I love The Princess Bride. It’s just a great movie where good prevails over evil and true love wins in the end! Wesley, the commoner, wins over the heart of the princess with his startling capacity to persevere every obstacle placed in front of him.
How about you? Are you also a believer in true love? God believes in true love. He is true love. He desires his mentors to be purveyors of the same.
This rises to the surface in His message to the Apostle John found in Revelation 2:1-4: “These are the words of him who holds the seven stars in his right hand and walks among the seven golden lampstands. I know your deeds, your hard work and your perseverance. I know that you cannot tolerate wicked people, that you have tested those who claim to be apostles but are not, and have found them false. You have persevered and have endured hardships for my name, and have not grown weary. Yet I hold this against you: You have forsaken the love you had at first” (NIV, italics added).
God praises the church in Ephesus because they work hard for His kingdom. He recognizes how they persevere and praises them for their pure doctrine. They have no tolerance for wicked people in their midst, and they even stand up against false teachers. The Apostle Paul, who had warned them of the coming of false teachers many years before (cf. Acts 20:29), would have been proud of their diligent guard against error. This is a good church. They work hard for God. They persevere during trials. They fight for truth and correct doctrine. Certainly, this is a great church.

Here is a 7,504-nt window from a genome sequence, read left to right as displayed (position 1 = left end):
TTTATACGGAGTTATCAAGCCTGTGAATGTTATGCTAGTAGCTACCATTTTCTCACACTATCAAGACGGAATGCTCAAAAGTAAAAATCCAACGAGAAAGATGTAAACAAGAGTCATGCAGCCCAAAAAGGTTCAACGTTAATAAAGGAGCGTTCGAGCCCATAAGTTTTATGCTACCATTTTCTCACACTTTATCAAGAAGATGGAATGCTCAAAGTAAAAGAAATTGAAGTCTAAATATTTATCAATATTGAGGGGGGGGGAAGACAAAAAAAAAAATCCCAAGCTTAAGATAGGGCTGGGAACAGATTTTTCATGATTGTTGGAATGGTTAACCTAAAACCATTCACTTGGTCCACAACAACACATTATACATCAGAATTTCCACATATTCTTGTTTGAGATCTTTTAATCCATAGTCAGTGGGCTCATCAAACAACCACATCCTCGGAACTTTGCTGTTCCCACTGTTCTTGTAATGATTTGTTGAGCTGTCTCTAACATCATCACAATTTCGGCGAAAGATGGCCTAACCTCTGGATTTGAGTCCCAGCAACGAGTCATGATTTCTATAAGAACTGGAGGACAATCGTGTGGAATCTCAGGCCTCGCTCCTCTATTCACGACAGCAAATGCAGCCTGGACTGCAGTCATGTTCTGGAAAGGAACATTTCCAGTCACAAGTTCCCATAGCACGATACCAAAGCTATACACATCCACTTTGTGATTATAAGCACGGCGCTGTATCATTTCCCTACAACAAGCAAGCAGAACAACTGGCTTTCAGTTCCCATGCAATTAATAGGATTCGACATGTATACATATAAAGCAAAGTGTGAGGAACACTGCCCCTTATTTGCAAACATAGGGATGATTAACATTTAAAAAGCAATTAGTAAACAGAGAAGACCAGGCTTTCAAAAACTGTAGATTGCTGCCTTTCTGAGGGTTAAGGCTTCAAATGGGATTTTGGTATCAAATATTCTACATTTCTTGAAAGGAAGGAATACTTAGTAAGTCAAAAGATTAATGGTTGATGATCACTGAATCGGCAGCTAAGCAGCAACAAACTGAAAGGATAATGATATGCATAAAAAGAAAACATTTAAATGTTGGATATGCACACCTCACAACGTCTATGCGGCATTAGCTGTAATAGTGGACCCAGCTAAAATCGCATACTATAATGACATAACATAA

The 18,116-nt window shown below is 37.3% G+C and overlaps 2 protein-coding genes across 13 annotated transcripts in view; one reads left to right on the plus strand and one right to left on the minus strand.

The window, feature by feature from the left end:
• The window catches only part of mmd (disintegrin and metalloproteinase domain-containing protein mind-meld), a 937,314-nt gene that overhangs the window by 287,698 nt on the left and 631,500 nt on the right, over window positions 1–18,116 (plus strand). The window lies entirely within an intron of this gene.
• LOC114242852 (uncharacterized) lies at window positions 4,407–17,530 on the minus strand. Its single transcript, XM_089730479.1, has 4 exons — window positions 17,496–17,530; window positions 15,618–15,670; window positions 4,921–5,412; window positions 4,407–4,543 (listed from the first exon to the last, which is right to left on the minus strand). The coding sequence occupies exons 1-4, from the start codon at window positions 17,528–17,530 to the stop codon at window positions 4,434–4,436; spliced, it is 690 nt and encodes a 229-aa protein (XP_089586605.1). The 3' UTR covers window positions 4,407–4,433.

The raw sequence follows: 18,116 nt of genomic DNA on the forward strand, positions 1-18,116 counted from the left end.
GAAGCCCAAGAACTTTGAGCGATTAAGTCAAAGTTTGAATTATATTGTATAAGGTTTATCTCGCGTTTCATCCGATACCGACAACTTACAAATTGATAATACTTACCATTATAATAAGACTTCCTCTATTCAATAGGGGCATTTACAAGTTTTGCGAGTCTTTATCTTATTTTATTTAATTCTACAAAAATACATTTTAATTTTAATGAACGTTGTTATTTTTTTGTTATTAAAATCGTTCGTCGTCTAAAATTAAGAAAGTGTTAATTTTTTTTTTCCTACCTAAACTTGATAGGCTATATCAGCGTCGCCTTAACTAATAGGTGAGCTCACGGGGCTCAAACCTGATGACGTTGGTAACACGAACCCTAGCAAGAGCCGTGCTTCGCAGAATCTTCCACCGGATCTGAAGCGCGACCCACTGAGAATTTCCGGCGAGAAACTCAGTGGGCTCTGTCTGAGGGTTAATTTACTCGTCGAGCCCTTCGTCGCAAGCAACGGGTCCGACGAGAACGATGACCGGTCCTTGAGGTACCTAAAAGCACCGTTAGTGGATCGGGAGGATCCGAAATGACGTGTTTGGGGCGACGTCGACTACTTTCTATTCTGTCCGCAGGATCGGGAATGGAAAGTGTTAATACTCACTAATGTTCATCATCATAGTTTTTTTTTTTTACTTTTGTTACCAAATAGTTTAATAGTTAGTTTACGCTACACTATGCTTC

Yet, God finds something wrong with this congregation. In fact, He finds something so deeply wrong, that He warns them He is on His way to close them down – to remove their lampstand. Despite all of their correct behaviors and beliefs, they have lost sight of their first love. The problem is that God values love more than anything else. Without love, Paul teaches that our prophecies and speeches are all like clanging symbols to God (1 Corinthians 13). Christianity does not exist without love at its core – for God is love (1 John 4:8).
Mentors, what this means is that we can do all of the right things and study all of the right materials. We can quote the statistics, do the screening and recruiting perfectly. We can make the matches and grow our programs. We can do all of these things and believe all of the right information, but without love it is meaningless. Love precedes service. We know that inherently mentoring is an act of love. It starts with love, and it grows as love grows. Yet, in the midst of busy schedules and innumerous obstacles, we, like the Ephesians, can lose track of our first love. According to Thom Ranier in his book, Simple Life, love gets lost in the congestion and selfishness of an over-busy lifestyle (132-133, 2009).
Here are a couple of questions to consider today. How long has it been since your mentoring community gathered to share stories of love and compassion both given and received? Directors, when was the last time you gathered your team to speak with them, not about performance, but about appreciation, love, and the reason you personally became a mentor?